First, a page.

RE: COMPENSATION FOR FOUNDERS' HARD WORK
From: mark nichols (infothereallybig.com)
Date: Tue, 7 Dec 2004 17:27:57 -0800 (PST)
This reminds me of the character in Walden II who "created" the city,
but now, after 20 years, has left behind his ego to such an extent that
he is virtually unknown by the current population. There's a great scene
where he can't pull any strings to get some concert tickets for his
visitors because no one knows who he is and what he did.  He happily
points to this as proof that he has been successful in creating
community.   What an interesting hero!

Mark Nichols

-----Original Message-----
From: mark harfenist [mailto:mark [at] bellinghamcohousing.org] 
Sent: Tuesday, December 07, 2004 2:30 PM
To: Developing cohousing - collaborative housing communities
Subject: Re: [C-L]_ COMPENSATION FOR FOUNDERS' HARD WORK

We (and other groups with which I'm familiar) built early buyer 
discounts into our price structure.  We also paid interest on loans 
from members to our fledgling group.  The combination was not enough to 
pay for all the time and energy invested, but it made a difference.

Discounts can be conceptualized as incentive for people who might 
otherwise remain on the sidelines to join up and commit, or as fair 
return on early (and therefore risky) investment in the project.  We 
never discussed this in terms of directly rewarding those who worked 
hard in the early days, because to do so would likely lead to pointless 
discussions about who had put in how many hours, whose time was worth 
how much, etc.

It does seem essential that early joiners learn to get over the fact 
that late arrivals never had to work as long and hard as they did.  
People seem to have various ways to work this through to their own 
satisfaction.  With the passing of years, much of it seems to even out 
anyway.

Hope that helps.

Mark
(Bellingham Cohousing)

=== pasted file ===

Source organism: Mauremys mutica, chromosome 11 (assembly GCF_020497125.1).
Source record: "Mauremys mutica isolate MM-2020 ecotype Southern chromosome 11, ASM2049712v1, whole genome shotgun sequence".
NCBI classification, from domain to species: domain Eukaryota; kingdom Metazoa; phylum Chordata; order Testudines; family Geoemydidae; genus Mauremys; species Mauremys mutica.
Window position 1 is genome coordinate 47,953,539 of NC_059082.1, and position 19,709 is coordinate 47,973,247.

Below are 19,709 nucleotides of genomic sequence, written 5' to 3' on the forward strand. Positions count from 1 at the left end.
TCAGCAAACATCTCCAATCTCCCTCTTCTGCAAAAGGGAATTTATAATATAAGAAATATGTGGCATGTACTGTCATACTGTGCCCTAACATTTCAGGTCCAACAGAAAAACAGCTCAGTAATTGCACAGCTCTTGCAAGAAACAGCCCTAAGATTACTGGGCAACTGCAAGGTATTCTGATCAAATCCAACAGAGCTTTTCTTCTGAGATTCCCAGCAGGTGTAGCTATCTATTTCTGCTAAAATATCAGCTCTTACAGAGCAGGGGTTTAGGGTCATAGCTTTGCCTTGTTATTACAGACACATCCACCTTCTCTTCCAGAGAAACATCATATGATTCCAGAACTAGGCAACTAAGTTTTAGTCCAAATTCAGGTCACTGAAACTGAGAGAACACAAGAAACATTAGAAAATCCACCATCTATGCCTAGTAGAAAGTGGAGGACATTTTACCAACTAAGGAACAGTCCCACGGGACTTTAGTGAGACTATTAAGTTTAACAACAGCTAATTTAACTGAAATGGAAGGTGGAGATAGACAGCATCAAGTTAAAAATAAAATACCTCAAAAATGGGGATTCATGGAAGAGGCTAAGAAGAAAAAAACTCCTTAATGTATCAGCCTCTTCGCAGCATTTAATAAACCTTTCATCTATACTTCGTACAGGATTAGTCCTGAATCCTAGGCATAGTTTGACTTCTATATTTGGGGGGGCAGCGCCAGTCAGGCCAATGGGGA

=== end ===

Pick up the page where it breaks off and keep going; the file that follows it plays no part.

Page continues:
On Tuesday, December 7, 2004, at 02:08  PM, psychling [at] att.net wrote:

> This message generates a number of responses in me.
>
> I rather doubt that many `founders' expect much in the way of 
> exceptional financial return for their work.  If they did ... they 
> could likely have done better in a commercial venture.
>
> The motive for cohousing development has to do, certainly, with 
> economy.  However, a good deal of the motive must be based on spirit 
> and other `intangibles.'
>
> There is always something called `price appreciation' of underlying 
> assets that may speak to the issue of financial `compensation.'
>
> See how restrained I can be sometimes!
>
> - Dan
>
>
>  -------------- Original message ----------------------
> From: Linda Gluck/Treehouse <treehouse [at] netstep.net>
>> Hi-
>> As I'm sure many of you know, fhe first 2-3 years of forming a 
>> cohousing
>> community take mountains of administrative time and energy - finding 
>> land,
>> finding people, working w realtors, lawyers, planning boards, 
>> engineers,
>> architects, financial advisors, and banks as well as developing all
>> community documents, keeping all parties informed and keeping records

>> of
>> everything. Our members are doing all this work.
>>     It seems inappropriate that residents who buy in in the 4th or 
>> 5th year
>> just pay for their unit and their part of what's held in common, and 
>> get the
>> benefit of all the founding work at no charge.
>>     Do other communities have a way of quantifying that founder
>> contribution, so that founders are compensated in some way - maybe in
>> discount on their unit?
>>
>> thanks,
>> Linda Gluck
>> Ulster County Cohousing (in formation)
>>
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>
>
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